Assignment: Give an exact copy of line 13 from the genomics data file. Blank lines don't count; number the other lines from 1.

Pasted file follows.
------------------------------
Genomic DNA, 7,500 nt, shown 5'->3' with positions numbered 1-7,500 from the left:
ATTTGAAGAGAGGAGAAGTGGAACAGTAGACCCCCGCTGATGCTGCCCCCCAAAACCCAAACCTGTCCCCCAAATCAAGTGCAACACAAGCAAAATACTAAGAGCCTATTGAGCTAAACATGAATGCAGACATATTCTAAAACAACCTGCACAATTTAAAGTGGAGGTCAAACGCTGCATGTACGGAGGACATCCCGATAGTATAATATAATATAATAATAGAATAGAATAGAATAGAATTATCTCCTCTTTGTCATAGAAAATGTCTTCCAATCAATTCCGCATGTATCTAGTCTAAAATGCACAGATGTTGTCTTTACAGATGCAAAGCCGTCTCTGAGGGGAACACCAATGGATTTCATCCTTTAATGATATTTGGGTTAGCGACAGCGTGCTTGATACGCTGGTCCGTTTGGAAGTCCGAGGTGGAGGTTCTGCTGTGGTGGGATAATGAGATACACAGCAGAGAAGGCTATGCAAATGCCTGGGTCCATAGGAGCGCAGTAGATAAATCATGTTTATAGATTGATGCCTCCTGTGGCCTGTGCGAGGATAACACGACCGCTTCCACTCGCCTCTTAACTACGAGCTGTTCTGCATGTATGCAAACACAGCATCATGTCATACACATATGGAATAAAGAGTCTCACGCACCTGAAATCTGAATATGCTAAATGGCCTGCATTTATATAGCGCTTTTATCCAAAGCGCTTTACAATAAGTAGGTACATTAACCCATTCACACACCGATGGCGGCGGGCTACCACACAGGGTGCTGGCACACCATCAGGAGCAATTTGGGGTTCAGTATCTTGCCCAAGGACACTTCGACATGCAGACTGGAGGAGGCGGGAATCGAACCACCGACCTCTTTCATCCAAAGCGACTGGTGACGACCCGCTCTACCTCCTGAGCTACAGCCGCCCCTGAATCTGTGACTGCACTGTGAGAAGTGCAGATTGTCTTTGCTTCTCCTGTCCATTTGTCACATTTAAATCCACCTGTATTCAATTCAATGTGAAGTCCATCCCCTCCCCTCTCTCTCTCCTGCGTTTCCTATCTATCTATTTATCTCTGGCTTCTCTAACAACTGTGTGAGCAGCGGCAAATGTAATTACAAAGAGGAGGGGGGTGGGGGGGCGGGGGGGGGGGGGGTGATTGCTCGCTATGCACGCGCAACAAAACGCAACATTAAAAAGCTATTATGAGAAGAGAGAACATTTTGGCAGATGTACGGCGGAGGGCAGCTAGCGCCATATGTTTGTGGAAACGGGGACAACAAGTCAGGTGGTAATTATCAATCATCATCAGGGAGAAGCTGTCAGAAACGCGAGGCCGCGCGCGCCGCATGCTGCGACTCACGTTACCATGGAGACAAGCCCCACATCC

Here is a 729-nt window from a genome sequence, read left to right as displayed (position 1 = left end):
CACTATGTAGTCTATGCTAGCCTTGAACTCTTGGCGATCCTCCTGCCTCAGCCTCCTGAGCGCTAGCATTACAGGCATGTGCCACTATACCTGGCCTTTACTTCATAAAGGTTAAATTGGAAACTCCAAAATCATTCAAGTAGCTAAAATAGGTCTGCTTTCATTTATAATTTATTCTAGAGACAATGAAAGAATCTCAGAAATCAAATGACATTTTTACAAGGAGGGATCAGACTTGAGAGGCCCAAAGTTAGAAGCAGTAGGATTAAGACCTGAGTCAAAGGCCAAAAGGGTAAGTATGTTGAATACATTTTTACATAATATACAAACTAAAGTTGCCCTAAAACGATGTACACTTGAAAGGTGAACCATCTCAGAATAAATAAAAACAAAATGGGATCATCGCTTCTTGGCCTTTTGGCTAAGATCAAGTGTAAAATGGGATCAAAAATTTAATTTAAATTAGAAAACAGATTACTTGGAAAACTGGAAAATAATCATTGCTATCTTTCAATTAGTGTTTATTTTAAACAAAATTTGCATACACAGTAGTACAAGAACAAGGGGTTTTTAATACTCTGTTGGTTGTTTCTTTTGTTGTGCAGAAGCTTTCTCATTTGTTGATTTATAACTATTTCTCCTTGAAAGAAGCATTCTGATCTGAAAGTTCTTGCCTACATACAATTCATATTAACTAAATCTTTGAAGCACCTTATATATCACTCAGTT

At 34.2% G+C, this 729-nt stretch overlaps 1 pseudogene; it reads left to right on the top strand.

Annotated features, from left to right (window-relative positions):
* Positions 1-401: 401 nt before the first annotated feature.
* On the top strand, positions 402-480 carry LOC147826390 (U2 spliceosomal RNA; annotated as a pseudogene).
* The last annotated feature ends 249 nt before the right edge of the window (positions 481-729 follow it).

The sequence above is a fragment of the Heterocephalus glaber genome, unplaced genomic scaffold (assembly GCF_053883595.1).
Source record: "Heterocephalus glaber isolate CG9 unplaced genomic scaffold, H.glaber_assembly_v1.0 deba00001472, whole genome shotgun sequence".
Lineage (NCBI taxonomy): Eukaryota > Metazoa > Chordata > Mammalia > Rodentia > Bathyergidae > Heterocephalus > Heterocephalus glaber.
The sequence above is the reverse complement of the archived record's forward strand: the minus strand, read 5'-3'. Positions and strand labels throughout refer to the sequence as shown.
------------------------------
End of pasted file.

The sequence above is the reverse complement of the archived record's forward strand: the minus strand, read 5'-3'. Positions and strand labels throughout refer to the sequence as shown.